At this point, several other members of my party had begun to gather behind us. I knew stating tasks at that point wouldn’t be enough. I said, “I have a condition called periodic paralysis disorder.” He was barely listening to me. But several women behind me began to speak up. “She’s a service dog. We have seen what she does.” Realizing that it was going to turn into a scene if he pursued it, the manager threw up his hands, and said, “There are two tables. Go ahead,” and walked away from us.

I felt terrible. We were in, but not welcome. I chose a seat at the end of the long table. The tables had large, round metal supports, so Ripley could not sit underneath. I had her lie down just alongside me at the head of the table. There was a small chest right behind her, creating a a narrow space for her that was protected. It was easy for the wait staff to walk around the chest and still get to every seat at our table to serve. Yet at one point, the manager tried to cut through that space, and couldn’t, seeing Ripley, and again, I saw the exasperation and hostility on his face.

It’s so hard to know what to do when finding oneself in situations like this. Part of me wants to stay, to prove a point. Damn it, I have every right to be here, and I will be here. I should be here to maybe make it better for the next service dog/handler team. And the other part of me says, why should I stay where I am not wanted?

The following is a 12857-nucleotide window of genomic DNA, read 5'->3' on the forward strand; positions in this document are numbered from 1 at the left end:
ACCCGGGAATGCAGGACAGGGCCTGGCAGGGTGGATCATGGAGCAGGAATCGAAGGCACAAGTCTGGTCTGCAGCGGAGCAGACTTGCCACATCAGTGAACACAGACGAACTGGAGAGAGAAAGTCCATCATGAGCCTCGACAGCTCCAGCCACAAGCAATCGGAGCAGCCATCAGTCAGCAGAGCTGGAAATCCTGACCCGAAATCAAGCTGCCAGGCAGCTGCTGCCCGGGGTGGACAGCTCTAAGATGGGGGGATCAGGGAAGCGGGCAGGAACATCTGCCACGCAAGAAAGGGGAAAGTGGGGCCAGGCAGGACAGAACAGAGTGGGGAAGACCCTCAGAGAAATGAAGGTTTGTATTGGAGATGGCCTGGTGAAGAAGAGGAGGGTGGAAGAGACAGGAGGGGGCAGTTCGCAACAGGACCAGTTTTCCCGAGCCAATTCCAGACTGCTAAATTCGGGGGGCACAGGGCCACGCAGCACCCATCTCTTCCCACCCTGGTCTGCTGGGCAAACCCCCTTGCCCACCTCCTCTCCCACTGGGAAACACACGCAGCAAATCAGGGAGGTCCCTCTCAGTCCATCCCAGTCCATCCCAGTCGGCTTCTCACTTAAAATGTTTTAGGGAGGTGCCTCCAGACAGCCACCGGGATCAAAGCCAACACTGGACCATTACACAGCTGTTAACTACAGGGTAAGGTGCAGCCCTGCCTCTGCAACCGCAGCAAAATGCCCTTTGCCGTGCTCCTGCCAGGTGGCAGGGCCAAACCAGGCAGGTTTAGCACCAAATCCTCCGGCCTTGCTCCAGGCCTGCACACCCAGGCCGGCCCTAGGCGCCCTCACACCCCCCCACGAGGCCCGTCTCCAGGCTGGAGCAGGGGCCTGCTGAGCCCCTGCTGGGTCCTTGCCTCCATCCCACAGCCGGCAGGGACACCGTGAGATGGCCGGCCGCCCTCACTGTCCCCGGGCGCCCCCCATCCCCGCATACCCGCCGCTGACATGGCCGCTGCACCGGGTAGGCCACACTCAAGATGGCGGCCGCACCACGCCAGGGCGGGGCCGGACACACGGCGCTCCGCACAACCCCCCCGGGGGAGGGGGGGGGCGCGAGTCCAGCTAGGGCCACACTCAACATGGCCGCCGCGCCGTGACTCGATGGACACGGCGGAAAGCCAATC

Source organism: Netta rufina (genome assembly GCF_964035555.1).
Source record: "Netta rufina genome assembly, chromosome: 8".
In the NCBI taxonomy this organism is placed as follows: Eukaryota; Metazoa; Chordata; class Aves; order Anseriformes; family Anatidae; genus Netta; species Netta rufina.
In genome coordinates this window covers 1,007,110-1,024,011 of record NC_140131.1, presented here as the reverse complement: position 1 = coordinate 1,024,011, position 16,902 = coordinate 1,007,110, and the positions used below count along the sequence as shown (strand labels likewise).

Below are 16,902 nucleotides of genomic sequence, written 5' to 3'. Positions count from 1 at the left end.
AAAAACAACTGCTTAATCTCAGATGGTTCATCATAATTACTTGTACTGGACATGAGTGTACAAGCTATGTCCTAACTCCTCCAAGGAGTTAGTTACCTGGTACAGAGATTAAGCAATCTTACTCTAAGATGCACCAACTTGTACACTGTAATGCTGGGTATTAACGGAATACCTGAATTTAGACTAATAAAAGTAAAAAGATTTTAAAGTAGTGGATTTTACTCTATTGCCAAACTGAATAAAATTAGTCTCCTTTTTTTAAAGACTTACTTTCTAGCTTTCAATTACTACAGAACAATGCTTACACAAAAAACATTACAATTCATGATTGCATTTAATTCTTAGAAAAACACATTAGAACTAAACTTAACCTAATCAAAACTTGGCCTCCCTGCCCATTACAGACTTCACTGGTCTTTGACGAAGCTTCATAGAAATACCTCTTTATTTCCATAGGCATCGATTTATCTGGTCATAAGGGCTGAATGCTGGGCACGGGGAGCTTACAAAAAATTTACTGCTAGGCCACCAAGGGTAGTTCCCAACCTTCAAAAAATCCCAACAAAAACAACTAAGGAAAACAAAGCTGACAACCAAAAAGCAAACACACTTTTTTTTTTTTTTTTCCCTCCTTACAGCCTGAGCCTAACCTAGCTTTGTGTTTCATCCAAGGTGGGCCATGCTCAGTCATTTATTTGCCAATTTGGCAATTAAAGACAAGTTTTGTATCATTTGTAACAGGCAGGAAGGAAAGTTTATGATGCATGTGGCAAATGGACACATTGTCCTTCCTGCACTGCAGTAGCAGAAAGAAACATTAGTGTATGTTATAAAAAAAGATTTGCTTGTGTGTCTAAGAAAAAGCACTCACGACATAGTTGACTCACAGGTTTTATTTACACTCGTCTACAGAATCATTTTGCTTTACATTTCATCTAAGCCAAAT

We compromised. We stayed for most of the meal, but we were the first to leave. I felt a huge wave of relief when we stepped out the front door.

And I had to remind myself that this is an anomaly, and not the norm. For which I am sincerely grateful.


The Perfect Cup

We went to The Bean Affair, a favorite coffee shop in Healdsburg, and I ordered my usual soy latte. As always, I asked to have my drink in the big bowl mug – love the way that it fits in my hand, the warmth. When we went to the counter to pick up our drink, the barista said, “I chose a special cup just for you.” Couldn’t be more perfect. These are the days that we feel loved as a service dog/handler team. Thanks, Bean Affair!


A Big Heart

Tonight we went out to dinner at one of our favorite restaurants, Diavola in Geyserville. Sabrina, Ripley and I were meeting my aunt and uncle, who were driving up from Santa Rosa. It was their first time at the restaurant.

Our good friend Wendy Dayton introduced us to Diavola about a year ago, and it has become a regular haunt. They have killer thin-crust pizza, plus great pasta, and all of their ingredients are local, farm-fresh, and sustainably-raised. It is a cheery, bustling place, always busy particularly on the weekends. In warmer months, we eat out back on their cozy patio.

The nice thing about becoming a regular is making connections. Brooke has waited on us often enough to know that Sabrina’s favorite is the Dictator Pizza (so named because it has ingredients like kimchi/North Korea, jalapeños/Latin America, etc.), that I special order the pasta dishes to make them vegetarian, and that we share a single chocolate gelato for dessert.